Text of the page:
Land offerings could be broadened in other ways. Again, as Ebbe Altberg indicated at VWBPE 2018, there might be high-performance, high-capacity, “upper tier” servers available for those needing them for specific uses (e.g. events need high concurrency levels or similar), sitting alongside more moderate, lower-cost servers for things like residential use.

More intriguingly, cloud hosting might even allow the Lab to more readily geo-locate simulators / regions with their physical world audience. Such regions wouldn’t necessarily have to be grouped together in-world, they are simply located a lot close to the user base that most frequently uses them, potentially improving performance for that audience.

Today we are located in the US, which means that people from Australia or Asia or Europe have to travel quite a ways, which is hundreds of extra milliseconds of latency. So if you want to have a very dedicated community in Australia or somewhere, we could maybe start to distribute our server infrastructure to be closer to where the actual customers of those regions are, which would make things more performant.

Ebbe Altberg, VWBPE, 15th, March 2018.

There will be more to come on SL and the cloud and the Lab provide further updates as the work progresses, and I’ll hopefully report on them as they are made public. In the meantime, and for those who haven’t waded all the way through the VWBPE 2018 video with Ebbe Altberg (and Brett Linden), or who don’t want to read either my transcript of that event or the bullet-point summary, here’s the audio of Ebbe’s comments on SL and the cloud:

Advertisements

3 thoughts on “Ebbe and Oz talk Second Life in the cloud

  1. “On demand” is fine. But the need to drop the idea that you pay for the time you use it. Judt a fixed price. And shutdown if nit used.

    A: It makes secondlife still very expensive. Because it’s still used for many hours. And you not want to have unknown costs. I think it did nkt work at the end in opensim platform to.

    B: It’s good fir new type of grieving, somebody culd keep the sim alive and create a big bill for the owner.

    Like

    1. “On demand” is fine. But the need to drop the idea that you pay for the time you use it. Just a fixed price. And shutdown if nit used.

      Sure, make the wrong choice in payment plan, and you could end up running up costs – but offering an “on demand” payment option could still be attractive to certain groups of users.

      Take, for example, those who have a private island home, but only spend perhaps 10-20% of their time in-world actually there, and the rest of the time they are “out and about” in SL, visiting events, socialising with friends, roleplaying, and so on? The “On Demand” option means they know they are only paying for their region while they are actually using it, and can budget accordingly. Fixed price means they’ll still be paying for it for the 70-80% of their in-world time they are not actually using it.

      B: It’s good fir new type of grieving, somebody culd keep the sim alive and create a big bill for the owner.

      That’s why I emphasised private residential regions for the “on demand” – people can use access lists to ensure only those they wish to have visit their home can do so, and so eliminate costs.

      That said, I agree that “on demand” pricing can be complicated, and as you point out, it was tried on OpenSim (Kitely), and perhaps proved too complex – although they also had a layer wherein those visiting certain regions would actually pay for their time in those regions).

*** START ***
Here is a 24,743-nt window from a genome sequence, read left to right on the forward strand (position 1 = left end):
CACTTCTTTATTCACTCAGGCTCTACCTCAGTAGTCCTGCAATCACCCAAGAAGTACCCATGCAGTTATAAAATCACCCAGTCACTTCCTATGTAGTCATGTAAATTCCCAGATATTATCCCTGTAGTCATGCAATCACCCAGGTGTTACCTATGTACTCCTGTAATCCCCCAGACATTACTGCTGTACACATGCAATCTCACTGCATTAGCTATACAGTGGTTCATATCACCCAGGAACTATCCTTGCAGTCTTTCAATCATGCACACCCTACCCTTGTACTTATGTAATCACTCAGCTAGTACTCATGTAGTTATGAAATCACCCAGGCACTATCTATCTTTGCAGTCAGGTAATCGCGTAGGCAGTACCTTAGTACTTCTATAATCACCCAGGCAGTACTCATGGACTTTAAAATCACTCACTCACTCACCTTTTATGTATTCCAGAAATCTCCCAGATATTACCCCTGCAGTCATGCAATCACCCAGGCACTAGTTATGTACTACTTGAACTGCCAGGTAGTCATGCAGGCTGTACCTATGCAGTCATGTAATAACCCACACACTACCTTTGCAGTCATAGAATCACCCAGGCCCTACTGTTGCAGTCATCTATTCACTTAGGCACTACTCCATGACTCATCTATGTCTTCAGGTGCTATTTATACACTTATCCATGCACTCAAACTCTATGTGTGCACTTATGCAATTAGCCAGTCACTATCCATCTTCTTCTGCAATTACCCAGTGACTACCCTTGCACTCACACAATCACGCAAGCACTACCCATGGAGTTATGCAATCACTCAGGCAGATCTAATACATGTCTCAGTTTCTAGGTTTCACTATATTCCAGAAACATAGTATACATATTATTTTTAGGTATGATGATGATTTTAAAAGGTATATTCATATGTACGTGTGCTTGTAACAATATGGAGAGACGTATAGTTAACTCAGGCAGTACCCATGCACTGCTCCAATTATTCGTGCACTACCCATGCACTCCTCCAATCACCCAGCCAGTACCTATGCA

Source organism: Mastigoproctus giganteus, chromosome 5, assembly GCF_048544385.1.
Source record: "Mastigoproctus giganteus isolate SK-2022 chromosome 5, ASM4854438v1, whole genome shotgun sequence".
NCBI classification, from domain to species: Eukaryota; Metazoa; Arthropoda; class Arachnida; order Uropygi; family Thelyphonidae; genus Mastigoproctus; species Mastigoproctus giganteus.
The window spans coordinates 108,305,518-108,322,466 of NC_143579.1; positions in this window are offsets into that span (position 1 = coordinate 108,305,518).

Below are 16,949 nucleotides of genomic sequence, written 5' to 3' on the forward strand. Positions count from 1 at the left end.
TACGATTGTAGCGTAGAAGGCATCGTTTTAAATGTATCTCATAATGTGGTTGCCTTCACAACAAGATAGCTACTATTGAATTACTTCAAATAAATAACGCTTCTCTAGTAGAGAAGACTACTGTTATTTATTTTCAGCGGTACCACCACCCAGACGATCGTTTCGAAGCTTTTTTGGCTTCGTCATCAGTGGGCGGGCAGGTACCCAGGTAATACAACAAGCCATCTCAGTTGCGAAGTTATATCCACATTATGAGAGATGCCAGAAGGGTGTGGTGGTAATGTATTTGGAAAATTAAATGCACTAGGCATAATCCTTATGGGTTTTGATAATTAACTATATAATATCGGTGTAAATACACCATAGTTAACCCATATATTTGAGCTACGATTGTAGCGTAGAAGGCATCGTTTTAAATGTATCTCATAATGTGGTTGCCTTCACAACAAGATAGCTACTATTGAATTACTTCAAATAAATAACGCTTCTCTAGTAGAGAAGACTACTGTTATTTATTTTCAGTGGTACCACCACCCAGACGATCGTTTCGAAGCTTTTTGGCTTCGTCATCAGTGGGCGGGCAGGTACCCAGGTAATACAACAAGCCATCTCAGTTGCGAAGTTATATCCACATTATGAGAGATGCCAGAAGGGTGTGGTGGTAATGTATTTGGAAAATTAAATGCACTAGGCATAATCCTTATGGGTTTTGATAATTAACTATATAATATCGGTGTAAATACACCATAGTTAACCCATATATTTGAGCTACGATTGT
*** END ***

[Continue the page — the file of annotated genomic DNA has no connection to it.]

Another option might be for “land subscription packs” (NOT something the Lab has indicated, purely and off-the-top-of-my-head idea): pay $X for a full region per month; pay $XX for a full region + three (or four?) homesteads; $XXX for some other combination (2 full and 6 or 8 homesteads?).

      This is perhaps something that would benefit privates estates, although admittedly there is the issue of many estates having a preponderance of Homesteads, so things could get a little sticky balancing things out. It perhaps has the advantages of a) still tying homesteads to Full regions (necessary in some ways to prevent SL’s land mass ridiculously exploding without any substantive increase in user numbers, as per 2008 with the initial launch of “Enhanced OpenSace” (later Homesteads) and leading to claims SL is “empty”; b) it doesn’t disrupt the current land most used by private estates in renting-out regions while allowing them to take advantage of any price reduction that might eventually come out of the move.

      There are a lot of possible directions the Lab might take – so it’s going to be a case of watching and waiting, once they get things fully transitioned to the cloud.

      Like

  2. Reblogged this on Diomita and Jenny Maurer’s Blog and commented:
    Second Life moving into a cloud? I first thought, that will not change a thing for me as a user. But it does in several ways. First of all, Linden Lab will be able to turn fix costs into variable costs. That might help them to increase earnings and hence helps to keep Second Life running. Good News!
    But there’s more that might change by the move. Nowadays Linden Lab’s revenues mostly depend on land tiers and as land is quite expensive it limits growth – revenues are more likely decreasing today. The move into a cloud might offer new pricing models based on usage, something that doesn’t frighten most users off as much as regular recurring payments do.
    Right now the move into a cloud is decided but there’s no fixed date for it yet. The plans about a new pricing model aren’t yet fixed either, there’re just ideas.
    Inara Pey’s blog post gives us some insight of what to expect. I look forward to the change and I hope it will be a smooth move with only little unavailability of Second Life.

    Like

Have any thoughts?

Fill in your details below or click an icon to log in:

WordPress.com Logo

You are commenting using your WordPress.com account. Log Out /  Change )

Google+ photo

You are commenting using your Google+ account. Log Out /  Change )

Twitter picture

You are commenting using your Twitter account. Log Out /  Change )

Facebook photo

You are commenting using your Facebook account. Log Out /  Change )

w

Connecting to %s

This site uses Akismet to reduce spam. Learn how your comment data is processed.